2017 March

Types Wood Finish Sheen

Buffed floors with gloss finish applied

There are 3 levels of hardwood floor finish sheens: Satin, Semi-gloss, Gloss (from least shiny to most shiny).

The sheen measures how shiny or glossy your floor’s finish is. Different people have different preferences. The luster level is determined by how much light is reflected off the floor from a 60 degree angle (consistent with how the floors are viewed while someone is standing on them).

The glossier you go, the more light reflects off the floors. This in turn, shows more dirt/dust as well as imperfections in the floor.

It’s important to realize that different hardwood species will produce different sheen levels. Natural wood color or patina, as well as differences caused by open vs closed pore woods will produce subtle variances in the sheen level. The sheen level chosen is more of an aesthetic choice and does not impact the durability of the finish.

Hardwood sheen finishes

Satin has around 40% luster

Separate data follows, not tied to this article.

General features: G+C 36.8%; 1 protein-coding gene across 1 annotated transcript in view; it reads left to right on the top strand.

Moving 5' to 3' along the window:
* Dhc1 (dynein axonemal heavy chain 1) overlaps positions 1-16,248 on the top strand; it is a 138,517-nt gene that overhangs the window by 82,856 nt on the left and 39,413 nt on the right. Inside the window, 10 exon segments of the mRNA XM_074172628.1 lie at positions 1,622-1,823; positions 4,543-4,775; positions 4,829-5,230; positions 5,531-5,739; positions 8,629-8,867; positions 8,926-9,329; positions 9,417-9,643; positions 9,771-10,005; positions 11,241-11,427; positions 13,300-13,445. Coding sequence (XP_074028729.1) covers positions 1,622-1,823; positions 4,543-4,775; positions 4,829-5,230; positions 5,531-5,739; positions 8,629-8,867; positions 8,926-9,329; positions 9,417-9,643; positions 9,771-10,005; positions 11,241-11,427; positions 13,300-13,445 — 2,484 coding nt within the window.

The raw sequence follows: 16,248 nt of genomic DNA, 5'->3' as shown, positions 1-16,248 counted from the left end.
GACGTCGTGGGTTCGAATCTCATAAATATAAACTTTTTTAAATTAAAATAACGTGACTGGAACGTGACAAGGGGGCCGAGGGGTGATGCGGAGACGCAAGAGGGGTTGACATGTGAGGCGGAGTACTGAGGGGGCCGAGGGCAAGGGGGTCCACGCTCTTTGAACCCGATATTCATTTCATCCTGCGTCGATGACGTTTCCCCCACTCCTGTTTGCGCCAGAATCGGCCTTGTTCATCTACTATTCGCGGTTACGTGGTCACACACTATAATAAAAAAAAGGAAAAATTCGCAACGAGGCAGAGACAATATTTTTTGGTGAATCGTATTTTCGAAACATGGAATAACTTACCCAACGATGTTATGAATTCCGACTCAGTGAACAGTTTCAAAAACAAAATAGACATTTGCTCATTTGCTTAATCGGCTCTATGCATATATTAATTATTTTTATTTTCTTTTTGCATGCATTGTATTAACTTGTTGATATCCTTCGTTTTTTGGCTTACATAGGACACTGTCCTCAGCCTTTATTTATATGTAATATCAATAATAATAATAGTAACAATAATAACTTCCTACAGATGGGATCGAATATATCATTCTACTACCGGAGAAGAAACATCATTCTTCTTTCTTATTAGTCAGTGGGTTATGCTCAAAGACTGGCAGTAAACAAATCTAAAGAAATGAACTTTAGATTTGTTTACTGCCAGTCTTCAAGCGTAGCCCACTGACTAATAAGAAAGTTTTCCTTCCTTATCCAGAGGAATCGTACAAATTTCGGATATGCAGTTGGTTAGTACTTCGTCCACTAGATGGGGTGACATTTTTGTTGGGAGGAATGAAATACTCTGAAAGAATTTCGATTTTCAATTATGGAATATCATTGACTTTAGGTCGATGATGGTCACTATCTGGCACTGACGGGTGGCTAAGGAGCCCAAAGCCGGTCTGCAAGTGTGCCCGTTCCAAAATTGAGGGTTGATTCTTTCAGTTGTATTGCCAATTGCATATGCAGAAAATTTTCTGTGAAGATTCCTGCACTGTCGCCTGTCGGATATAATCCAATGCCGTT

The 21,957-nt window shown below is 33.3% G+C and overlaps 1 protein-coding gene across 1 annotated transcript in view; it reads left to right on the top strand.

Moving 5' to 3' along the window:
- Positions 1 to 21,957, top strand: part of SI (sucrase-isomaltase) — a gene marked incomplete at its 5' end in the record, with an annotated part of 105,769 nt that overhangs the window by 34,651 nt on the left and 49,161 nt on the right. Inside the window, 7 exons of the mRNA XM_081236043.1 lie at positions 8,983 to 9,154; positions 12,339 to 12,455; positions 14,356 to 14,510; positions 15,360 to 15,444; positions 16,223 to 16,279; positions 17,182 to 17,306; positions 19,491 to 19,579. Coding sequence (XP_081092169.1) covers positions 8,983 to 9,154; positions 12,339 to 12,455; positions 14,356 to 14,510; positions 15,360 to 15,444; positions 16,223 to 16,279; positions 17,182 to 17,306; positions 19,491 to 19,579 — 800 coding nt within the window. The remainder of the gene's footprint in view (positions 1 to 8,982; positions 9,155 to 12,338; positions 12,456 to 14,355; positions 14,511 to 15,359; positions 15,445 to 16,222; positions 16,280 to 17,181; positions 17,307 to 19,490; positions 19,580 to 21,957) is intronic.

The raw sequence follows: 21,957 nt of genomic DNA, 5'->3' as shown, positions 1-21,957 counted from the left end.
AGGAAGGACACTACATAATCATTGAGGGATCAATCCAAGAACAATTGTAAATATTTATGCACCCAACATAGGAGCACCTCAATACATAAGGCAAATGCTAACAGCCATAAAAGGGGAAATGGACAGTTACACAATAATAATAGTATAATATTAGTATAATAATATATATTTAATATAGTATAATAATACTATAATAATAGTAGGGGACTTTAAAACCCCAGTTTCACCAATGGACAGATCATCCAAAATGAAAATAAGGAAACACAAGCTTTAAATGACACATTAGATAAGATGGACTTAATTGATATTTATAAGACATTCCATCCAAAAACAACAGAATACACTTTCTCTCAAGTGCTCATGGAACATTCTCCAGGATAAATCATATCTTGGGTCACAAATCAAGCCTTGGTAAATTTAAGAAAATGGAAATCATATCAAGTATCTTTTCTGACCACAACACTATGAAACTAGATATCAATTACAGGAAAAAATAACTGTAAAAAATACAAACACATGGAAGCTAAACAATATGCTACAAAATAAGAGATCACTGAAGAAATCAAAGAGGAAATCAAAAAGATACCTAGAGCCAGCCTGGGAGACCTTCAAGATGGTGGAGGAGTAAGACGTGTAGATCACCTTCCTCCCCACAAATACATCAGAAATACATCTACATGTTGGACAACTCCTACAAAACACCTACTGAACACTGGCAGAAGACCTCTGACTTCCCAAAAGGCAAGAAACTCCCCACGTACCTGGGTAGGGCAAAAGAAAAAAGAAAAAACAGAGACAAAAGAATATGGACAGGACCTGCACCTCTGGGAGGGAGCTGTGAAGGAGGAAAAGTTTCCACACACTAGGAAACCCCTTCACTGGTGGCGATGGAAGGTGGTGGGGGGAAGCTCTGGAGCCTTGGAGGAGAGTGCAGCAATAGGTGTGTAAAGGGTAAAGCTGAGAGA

Satin finish has some sheen, but doesn’t look too glossy. It give the room both a classic and contemporary feel. Satin finish shows the scratches, imperfections and the dirt less. So, it’s easier to clean and maintain, and, it tends to look newer longer.

Semi gloss has around 55% luster
For those that prefer shinier finishes, this is a good option. It’s shinier but not as impractical as a glossy finish.

Gloss has about 70% luster
You typically see gloss finish used on gym floors and bowling alleys, and some of the exotic hardwood use this finish as well. A gloss finish tends to show every spec of dust, every dent and lots of footprints. These types of floors tend to need to be cleaned more often and often require more frequent sandings.

What if you don’t like the current finish on your hardwood floor?
The good news is that you can usually do a buff and recoat to change the sheen level of your floor. This is easiest to do if you have a solid hardwood floor that was finished on site (rather than prefinished in a factory). It’s the top level of poly that will give the wood it’s shine and luster. So, if you want to go from semi gloss to satin, or vice versa, this is usually a fairly easy process.

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